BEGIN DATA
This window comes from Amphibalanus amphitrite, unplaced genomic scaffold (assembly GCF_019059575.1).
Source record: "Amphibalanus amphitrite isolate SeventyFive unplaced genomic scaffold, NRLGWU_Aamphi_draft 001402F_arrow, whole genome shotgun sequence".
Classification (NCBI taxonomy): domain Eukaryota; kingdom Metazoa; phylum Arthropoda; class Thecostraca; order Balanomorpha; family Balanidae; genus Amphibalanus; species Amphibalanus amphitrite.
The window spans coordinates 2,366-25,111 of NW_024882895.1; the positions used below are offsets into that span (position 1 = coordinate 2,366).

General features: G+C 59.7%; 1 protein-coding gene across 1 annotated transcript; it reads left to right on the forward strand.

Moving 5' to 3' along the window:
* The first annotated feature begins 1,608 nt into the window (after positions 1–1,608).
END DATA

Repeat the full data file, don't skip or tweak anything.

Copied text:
This window comes from Amphibalanus amphitrite, unplaced genomic scaffold (assembly GCF_019059575.1).
Source record: "Amphibalanus amphitrite isolate SeventyFive unplaced genomic scaffold, NRLGWU_Aamphi_draft 001402F_arrow, whole genome shotgun sequence".
Classification (NCBI taxonomy): domain Eukaryota; kingdom Metazoa; phylum Arthropoda; class Thecostraca; order Balanomorpha; family Balanidae; genus Amphibalanus; species Amphibalanus amphitrite.
The window spans coordinates 2,366-25,111 of NW_024882895.1; the positions used below are offsets into that span (position 1 = coordinate 2,366).

General features: G+C 59.7%; 1 protein-coding gene across 1 annotated transcript; it reads left to right on the forward strand.

Moving 5' to 3' along the window:
* The first annotated feature begins 1,608 nt into the window (after positions 1–1,608).